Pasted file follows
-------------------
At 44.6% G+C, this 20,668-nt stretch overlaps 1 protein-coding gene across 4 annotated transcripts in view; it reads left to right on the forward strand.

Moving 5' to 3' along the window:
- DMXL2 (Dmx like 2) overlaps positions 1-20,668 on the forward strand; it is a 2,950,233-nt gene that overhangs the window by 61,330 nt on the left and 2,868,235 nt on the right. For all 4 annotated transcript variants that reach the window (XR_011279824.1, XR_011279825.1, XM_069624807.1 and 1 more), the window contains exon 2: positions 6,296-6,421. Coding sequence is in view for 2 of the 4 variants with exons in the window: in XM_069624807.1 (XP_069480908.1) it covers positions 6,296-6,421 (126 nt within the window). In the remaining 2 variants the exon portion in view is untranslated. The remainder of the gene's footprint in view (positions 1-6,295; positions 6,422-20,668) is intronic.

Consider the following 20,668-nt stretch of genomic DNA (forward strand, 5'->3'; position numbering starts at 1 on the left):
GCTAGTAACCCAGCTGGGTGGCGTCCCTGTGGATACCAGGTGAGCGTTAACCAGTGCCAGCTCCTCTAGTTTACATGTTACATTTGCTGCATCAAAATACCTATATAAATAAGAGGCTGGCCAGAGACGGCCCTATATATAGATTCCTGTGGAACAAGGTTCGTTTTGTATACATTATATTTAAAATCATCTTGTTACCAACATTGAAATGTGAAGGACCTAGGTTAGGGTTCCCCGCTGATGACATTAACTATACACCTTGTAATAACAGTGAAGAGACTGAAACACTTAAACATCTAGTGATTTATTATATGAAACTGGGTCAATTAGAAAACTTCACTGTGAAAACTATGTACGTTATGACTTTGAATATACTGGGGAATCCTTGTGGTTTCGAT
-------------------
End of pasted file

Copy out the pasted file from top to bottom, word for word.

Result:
At 44.6% G+C, this 20,668-nt stretch overlaps 1 protein-coding gene across 4 annotated transcripts in view; it reads left to right on the forward strand.

Moving 5' to 3' along the window:
- DMXL2 (Dmx like 2) overlaps positions 1-20,668 on the forward strand; it is a 2,950,233-nt gene that overhangs the window by 61,330 nt on the left and 2,868,235 nt on the right. For all 4 annotated transcript variants that reach the window (XR_011279824.1, XR_011279825.1, XM_069624807.1 and 1 more), the window contains exon 2: positions 6,296-6,421. Coding sequence is in view for 2 of the 4 variants with exons in the window: in XM_069624807.1 (XP_069480908.1) it covers positions 6,296-6,421 (126 nt within the window). In the remaining 2 variants the exon portion in view is untranslated. The remainder of the gene's footprint in view (positions 1-6,295; positions 6,422-20,668) is intronic.

Consider the following 20,668-nt stretch of genomic DNA (forward strand, 5'->3'; position numbering starts at 1 on the left):
GCTAGTAACCCAGCTGGGTGGCGTCCCTGTGGATACCAGGTGAGCGTTAACCAGTGCCAGCTCCTCTAGTTTACATGTTACATTTGCTGCATCAAAATACCTATATAAATAAGAGGCTGGCCAGAGACGGCCCTATATATAGATTCCTGTGGAACAAGGTTCGTTTTGTATACATTATATTTAAAATCATCTTGTTACCAACATTGAAATGTGAAGGACCTAGGTTAGGGTTCCCCGCTGATGACATTAACTATACACCTTGTAATAACAGTGAAGAGACTGAAACACTTAAACATCTAGTGATTTATTATATGAAACTGGGTCAATTAGAAAACTTCACTGTGAAAACTATGTACGTTATGACTTTGAATATACTGGGGAATCCTTGTGGTTTCGAT